CFA 20/MAY/10-4

Project name
United States Army Commemorative Coin Program for 2011

United States

Owner
U.S. Department of the Treasury
U.S. Mint
Description
Designs for a five-dollar gold coin, a one-dollar silver coin, and a half-dollar clad coin
Review Type
Final

Letter

Dear Mr. Moy:

In its meeting of 20 May, the Commission of Fine Arts reviewed the design alternatives for two sets of commemorative coins proposed for issue in 2011, the first for the Medal of Honor and the second for the United States Army. Despite their repeatedly articulated concerns and efforts to advise the Mint in improving the artistic merit of submitted designs, the Commission members expressed their overall disappointment with the poor quality of the alternatives presented. In several instances, the Commission was unable to recommend any of the designs as artistically worthy of honoring the service and sacrifices of Americans in the armed forces.

The Commission members reiterated several recurring concerns from past reviews of the Mint's proposals. They commented that the quality of designs remains embarrassingly low, both in the often amateurish character of the artwork and in the generally poor compositions, where they noted the tendency to include an excess of design elements for these small sculptural objects. They emphasized that coins and medals should distill the subject to its essence, rather than present a confusing collage of multiple elements. The Commission also reiterated the importance of treating the obverse and reverse as a unified design, including the coordination of typefaces. In summary, they noted that the tradition of producing coins and medals has a proud history of many millennia; the U.S. Mint should approach the design process design as the creation of small pieces of sculpture to be held in the hand.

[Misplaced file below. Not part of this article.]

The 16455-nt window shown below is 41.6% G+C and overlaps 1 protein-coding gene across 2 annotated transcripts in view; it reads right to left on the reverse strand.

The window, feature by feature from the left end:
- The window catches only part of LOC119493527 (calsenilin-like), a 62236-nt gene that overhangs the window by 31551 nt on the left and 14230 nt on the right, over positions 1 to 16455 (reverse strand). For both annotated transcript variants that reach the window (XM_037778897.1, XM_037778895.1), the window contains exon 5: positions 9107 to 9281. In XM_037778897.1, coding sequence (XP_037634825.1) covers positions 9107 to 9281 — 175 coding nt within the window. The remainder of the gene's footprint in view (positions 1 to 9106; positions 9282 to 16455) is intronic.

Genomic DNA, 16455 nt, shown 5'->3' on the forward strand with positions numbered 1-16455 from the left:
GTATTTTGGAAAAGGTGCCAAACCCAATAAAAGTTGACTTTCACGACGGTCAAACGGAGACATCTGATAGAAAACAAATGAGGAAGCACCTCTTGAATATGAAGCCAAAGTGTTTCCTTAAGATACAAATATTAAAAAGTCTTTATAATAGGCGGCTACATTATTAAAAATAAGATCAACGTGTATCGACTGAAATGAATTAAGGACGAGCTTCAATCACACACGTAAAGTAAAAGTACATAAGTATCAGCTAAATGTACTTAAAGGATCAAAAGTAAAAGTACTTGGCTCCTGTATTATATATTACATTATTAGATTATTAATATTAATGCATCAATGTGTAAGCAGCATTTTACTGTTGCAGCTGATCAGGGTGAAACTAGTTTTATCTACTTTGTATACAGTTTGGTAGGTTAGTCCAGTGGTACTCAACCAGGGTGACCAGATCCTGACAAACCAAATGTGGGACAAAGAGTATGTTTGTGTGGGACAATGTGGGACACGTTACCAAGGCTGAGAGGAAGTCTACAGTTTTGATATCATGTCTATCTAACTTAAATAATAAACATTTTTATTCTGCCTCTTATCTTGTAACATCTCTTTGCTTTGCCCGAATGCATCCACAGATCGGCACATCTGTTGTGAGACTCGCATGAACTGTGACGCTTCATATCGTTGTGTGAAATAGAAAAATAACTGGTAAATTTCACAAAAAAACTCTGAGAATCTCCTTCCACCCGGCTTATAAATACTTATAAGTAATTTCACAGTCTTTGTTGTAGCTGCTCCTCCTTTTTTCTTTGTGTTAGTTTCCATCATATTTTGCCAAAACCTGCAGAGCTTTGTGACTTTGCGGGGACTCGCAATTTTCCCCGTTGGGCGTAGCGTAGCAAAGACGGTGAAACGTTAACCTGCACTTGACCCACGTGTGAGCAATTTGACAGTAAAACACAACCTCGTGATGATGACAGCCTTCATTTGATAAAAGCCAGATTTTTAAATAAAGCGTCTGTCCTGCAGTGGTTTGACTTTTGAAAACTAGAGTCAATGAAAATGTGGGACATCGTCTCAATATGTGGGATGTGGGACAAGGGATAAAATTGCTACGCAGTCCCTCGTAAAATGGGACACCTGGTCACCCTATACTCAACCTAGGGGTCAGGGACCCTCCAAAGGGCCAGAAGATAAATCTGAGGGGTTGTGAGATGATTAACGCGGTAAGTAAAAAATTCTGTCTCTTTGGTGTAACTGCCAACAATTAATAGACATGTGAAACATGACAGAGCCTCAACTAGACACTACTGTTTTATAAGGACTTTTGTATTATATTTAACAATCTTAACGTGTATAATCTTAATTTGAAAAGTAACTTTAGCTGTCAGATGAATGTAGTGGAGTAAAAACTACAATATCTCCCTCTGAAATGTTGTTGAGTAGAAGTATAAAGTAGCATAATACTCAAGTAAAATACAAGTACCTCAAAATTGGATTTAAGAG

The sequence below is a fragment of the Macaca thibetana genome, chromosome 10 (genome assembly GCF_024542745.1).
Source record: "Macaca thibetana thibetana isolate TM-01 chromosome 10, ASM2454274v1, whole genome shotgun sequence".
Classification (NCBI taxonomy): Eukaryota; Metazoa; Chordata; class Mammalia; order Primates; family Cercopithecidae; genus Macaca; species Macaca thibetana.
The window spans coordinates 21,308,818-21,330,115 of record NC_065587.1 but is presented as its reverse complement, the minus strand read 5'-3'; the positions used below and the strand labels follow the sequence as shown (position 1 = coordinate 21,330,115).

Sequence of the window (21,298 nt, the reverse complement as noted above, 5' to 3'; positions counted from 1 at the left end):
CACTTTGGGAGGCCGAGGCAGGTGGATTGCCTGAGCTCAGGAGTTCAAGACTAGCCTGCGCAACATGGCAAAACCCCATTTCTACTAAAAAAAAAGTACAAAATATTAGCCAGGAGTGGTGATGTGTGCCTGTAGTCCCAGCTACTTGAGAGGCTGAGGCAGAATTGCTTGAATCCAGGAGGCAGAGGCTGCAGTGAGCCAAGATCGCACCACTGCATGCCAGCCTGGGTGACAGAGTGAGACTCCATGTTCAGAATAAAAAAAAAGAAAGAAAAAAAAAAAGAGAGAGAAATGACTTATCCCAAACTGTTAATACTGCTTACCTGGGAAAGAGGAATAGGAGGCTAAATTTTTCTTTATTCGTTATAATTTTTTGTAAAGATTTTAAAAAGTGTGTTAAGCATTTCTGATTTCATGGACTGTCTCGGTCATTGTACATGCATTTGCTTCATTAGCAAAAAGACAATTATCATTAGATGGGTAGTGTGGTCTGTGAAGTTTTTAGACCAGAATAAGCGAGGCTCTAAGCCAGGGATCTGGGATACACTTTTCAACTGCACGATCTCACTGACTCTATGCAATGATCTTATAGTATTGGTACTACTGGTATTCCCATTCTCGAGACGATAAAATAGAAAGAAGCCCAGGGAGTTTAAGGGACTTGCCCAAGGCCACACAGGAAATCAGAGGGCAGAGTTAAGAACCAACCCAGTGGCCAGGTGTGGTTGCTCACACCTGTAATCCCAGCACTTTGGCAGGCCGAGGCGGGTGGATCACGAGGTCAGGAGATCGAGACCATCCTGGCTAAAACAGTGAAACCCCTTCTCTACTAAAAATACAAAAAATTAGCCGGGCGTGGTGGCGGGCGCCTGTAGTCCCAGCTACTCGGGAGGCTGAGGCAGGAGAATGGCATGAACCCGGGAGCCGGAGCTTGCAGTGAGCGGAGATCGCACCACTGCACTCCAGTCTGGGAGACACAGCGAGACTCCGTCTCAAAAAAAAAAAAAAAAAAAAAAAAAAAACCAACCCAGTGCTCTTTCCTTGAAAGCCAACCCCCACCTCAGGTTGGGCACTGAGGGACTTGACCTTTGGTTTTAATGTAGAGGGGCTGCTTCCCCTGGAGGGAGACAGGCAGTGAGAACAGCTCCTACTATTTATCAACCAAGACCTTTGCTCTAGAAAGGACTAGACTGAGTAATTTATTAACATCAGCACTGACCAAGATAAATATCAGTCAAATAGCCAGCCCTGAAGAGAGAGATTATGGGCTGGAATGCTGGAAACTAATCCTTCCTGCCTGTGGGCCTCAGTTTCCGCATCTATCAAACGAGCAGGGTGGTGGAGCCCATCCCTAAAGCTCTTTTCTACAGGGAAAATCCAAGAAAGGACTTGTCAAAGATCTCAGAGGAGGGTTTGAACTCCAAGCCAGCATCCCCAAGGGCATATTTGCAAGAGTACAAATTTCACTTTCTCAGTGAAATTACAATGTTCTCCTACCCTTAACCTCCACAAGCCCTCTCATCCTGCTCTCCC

The Commission's specific recommendations for the individual coin designs were as follows:

Medal of Honor Commemorative Coin Program

Five-Dollar Gold Coin. For the obverse, the Commission recommended alternative #2, commenting that it is the simplest design; the Commission also cited alternative #3 as having some degree of simplicity and noted that the remaining alternatives were too cluttered. For the reverse, the Commission recommended alternative #1 as the least problematic, but suggested that the design be simplified to improve its legibility with a reduction of design elements. The Commission recommended that the typefaces of the obverse and reverse be coordinated to provide a greater degree of design unity to the coin.

One-Dollar Silver Coin. For the obverse, the Commission recommended alternative #3 for its simplicity. In alternative #2, the Commission members noted the design motif of the neck ribbon, a distinguishing feature of the Medal of Honor, but questioned the legibility of the ribbons as depicted. For the reverse, the Commission members did not recommend any of the alternatives, commenting that the poor quality of the artwork did not merit selection; they identified alternative #2 as the most promising of the options for the relative strength of the composition.